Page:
India was one of our most challenging and most rewarding stops. We saw the heights of art and architecture and the depths of poverty and despair. We were sweet-talked and hustled, greeted graciously and treated with kindness. We were thrilled, frustrated, over-stimulated, exhausted, energized, thankful and sad, often in the same day. India will touch you, one way or another. We spent our five weeks exclusively in the north, taking our time, but still covering a lot of ground. We did the full Rajasthan circuit, substituting a couple of less-traveled spots for those we heard were over-saturated. Outside Rajasthan, we visited Varanasi and Khajuraho, New Delhi, and Agra (Taj Mahal).
For US citizens you must arrange your visa before leaving the United States. We secured a 10 year multiple entry visa, though we’ve heard these can be tough to get. It was a logical choice because it was the same price as the 5 year multi-entry. We did ours by mail through the Travisa office in Houston, TX. They cover US citizens residing in Alabama, Arkansas, Florida, Georgia, Kansas, Louisiana, Mississippi, Oklahoma, and Texas.
Food in India is cheap and delicious, and there is a wide variety to choose from. It’s easy to be a vegetarian here, and in many cases it’s preferable. With the majority of people being Hindu, beef is pretty much never on the menu. Muslim folks add pork to the no-no list. That leaves chicken, fish, and the occasional lamb and goat for the carnivores. Personally, we didn’t miss meat at all. Eggplant, chick peas, lentils, an endless parade of flatbreads and yoghurt were plenty to fill us up and keep us satisfied. The challenge sometimes is a lack of restaurants. In tourist areas, there are tourist-specific establishments. In the big cities these can be pricey, and not so authentic. Street food can be sketchy (though you really can’t help but dig in sometimes). We found ourselves eating more often than not in the guesthouse or backpacker hostel where we were staying. This can work out well if they’re good cooks, not so well if the food isn’t up to snuff, and you’re stuck there without options. Some of the best cooking we had was in the small town of Bundi at the Hadee Rani Guesthouse, a 450-year old haveli in Sadar Bazaar. Meals were prepared by the owner’s mother and wife, and we never got tired of the menu.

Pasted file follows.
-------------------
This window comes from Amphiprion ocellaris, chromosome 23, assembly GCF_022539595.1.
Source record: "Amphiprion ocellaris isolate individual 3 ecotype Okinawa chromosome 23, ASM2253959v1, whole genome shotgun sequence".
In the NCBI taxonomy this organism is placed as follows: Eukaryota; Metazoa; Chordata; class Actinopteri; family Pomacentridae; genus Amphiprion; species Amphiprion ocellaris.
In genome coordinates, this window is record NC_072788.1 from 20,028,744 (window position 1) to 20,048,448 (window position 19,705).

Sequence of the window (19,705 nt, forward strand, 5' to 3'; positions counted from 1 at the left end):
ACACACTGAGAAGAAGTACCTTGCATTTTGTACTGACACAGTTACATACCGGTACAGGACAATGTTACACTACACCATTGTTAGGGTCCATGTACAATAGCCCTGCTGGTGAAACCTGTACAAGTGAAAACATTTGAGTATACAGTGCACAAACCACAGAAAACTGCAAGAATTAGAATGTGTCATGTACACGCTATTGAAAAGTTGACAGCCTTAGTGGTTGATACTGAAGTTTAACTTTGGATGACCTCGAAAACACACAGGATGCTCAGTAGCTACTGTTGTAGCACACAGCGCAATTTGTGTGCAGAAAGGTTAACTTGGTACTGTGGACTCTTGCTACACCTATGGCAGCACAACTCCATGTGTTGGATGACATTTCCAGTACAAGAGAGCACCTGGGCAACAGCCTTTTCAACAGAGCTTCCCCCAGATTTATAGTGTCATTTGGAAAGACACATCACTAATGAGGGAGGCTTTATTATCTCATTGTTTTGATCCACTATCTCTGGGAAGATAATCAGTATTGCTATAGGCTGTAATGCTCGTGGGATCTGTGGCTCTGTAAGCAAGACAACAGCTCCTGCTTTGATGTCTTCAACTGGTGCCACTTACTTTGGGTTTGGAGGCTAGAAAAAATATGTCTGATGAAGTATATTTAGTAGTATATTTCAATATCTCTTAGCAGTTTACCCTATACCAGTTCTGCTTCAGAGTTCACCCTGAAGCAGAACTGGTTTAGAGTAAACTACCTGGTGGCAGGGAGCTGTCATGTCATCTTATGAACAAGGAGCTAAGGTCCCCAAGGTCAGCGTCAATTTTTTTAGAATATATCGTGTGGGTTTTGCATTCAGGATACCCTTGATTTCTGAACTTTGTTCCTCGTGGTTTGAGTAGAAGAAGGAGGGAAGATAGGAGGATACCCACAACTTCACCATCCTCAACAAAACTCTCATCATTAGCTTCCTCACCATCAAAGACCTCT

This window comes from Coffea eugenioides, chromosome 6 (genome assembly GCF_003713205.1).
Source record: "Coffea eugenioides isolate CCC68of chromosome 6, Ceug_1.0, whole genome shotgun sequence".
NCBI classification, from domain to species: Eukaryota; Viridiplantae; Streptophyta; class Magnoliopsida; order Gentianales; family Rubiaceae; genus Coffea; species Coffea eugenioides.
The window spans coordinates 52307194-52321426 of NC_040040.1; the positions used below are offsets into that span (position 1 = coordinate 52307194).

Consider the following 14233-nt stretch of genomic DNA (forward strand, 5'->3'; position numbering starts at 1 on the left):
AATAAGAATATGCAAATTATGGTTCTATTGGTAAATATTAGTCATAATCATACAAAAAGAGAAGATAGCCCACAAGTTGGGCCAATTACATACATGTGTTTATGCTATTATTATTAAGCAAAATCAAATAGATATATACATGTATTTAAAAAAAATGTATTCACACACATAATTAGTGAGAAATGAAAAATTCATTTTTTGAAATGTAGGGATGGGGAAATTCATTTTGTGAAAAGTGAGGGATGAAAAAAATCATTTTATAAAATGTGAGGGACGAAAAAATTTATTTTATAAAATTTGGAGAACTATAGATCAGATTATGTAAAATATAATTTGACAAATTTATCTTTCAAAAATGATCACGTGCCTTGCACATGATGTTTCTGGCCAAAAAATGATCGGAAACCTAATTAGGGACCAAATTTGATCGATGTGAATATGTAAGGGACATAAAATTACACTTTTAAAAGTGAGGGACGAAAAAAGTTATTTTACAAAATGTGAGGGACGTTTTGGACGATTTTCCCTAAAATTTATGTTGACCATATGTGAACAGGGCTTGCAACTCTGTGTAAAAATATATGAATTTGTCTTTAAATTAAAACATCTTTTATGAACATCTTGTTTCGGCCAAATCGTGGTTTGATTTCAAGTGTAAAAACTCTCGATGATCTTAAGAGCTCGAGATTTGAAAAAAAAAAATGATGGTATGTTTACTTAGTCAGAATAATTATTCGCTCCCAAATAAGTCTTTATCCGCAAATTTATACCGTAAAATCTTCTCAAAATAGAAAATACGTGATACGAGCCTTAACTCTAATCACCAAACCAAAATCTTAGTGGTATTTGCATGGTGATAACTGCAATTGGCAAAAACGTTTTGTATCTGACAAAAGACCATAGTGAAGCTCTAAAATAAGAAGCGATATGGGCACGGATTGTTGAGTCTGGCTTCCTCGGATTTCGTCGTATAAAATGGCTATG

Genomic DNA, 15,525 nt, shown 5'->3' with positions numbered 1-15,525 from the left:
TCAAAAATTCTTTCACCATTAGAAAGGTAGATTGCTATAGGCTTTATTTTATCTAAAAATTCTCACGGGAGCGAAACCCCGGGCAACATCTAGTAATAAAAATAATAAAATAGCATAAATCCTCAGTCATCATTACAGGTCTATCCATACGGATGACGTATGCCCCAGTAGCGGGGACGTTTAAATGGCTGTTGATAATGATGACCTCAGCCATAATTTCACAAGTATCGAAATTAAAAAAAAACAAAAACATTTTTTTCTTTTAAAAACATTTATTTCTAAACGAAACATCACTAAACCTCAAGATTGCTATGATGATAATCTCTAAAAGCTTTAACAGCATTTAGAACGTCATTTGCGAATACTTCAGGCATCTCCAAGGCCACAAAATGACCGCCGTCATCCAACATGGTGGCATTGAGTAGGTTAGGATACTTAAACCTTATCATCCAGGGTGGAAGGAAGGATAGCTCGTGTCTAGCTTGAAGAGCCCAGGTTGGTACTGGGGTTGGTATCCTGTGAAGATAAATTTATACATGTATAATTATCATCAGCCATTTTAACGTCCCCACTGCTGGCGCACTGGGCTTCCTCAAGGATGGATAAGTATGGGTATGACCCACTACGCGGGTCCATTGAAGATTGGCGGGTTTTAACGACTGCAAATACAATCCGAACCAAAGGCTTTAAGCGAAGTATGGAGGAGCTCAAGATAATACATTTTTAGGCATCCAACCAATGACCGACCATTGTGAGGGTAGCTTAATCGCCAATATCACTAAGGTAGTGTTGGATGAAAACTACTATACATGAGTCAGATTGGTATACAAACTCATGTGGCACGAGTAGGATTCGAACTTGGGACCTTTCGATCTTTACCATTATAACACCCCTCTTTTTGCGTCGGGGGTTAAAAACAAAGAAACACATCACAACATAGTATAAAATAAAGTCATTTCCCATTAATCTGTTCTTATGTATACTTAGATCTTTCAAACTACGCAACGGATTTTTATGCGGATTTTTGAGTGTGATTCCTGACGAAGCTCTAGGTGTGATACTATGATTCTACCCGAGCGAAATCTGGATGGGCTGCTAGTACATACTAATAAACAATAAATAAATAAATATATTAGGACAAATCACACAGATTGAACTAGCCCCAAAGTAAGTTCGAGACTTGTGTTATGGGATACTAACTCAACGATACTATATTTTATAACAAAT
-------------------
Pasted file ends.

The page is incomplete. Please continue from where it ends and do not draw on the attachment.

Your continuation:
Entry fees for foreigners can be quite a few more rupees than for locals, which, while it makes sense, can be so far apart it’s surprising. The Taj Mahal, for example, is 20 rupees for Indian nationals, 750 for foreign visitors. At most museums, monuments and attractions there is a separate fee for cameras. They usually issue a ticket with an elastic band you can attach to the camera itself. Don’t even try to ask about the camera on your phone. You’ll be charged for sure.
There are many transportation options in India, and many of them are quite cheap. We rode public buses (sometimes difficult to navigate, and completely unreliable as far as schedule, but an experience to remember!), trains, auto-rickshaws and bicycles. Long distance trains are generally quite affordable, especially if you stay away from the higher classes. Don’t go too cheap on the trains though. We stuck mainly to AC-3 (Air-conditioned, three-tier bunks) for overnight and Sleeper class during the day on shorter trips. While the higher classes may not be too much more expensive, they fill quickly. Since we never planned far ahead, we took what was available. Seat 61 has a great discussion/description of the many classes of India trains.